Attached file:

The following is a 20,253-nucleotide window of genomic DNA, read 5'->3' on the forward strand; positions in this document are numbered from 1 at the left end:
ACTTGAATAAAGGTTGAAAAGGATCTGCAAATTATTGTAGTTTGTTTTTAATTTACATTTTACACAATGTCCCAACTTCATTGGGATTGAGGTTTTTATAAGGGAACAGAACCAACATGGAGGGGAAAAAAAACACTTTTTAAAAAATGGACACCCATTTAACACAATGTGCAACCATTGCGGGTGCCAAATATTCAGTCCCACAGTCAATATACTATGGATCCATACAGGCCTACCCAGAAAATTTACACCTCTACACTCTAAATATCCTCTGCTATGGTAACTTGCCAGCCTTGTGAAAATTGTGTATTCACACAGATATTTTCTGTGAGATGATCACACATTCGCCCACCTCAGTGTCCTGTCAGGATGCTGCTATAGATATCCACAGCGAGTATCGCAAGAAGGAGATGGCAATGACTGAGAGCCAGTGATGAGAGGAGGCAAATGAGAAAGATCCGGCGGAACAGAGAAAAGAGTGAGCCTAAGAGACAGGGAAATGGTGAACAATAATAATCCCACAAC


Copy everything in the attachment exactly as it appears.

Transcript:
The following is a 20,253-nucleotide window of genomic DNA, read 5'->3' on the forward strand; positions in this document are numbered from 1 at the left end:
ACTTGAATAAAGGTTGAAAAGGATCTGCAAATTATTGTAGTTTGTTTTTAATTTACATTTTACACAATGTCCCAACTTCATTGGGATTGAGGTTTTTATAAGGGAACAGAACCAACATGGAGGGGAAAAAAAACACTTTTTAAAAAATGGACACCCATTTAACACAATGTGCAACCATTGCGGGTGCCAAATATTCAGTCCCACAGTCAATATACTATGGATCCATACAGGCCTACCCAGAAAATTTACACCTCTACACTCTAAATATCCTCTGCTATGGTAACTTGCCAGCCTTGTGAAAATTGTGTATTCACACAGATATTTTCTGTGAGATGATCACACATTCGCCCACCTCAGTGTCCTGTCAGGATGCTGCTATAGATATCCACAGCGAGTATCGCAAGAAGGAGATGGCAATGACTGAGAGCCAGTGATGAGAGGAGGCAAATGAGAAAGATCCGGCGGAACAGAGAAAAGAGTGAGCCTAAGAGACAGGGAAATGGTGAACAATAATAATCCCACAAC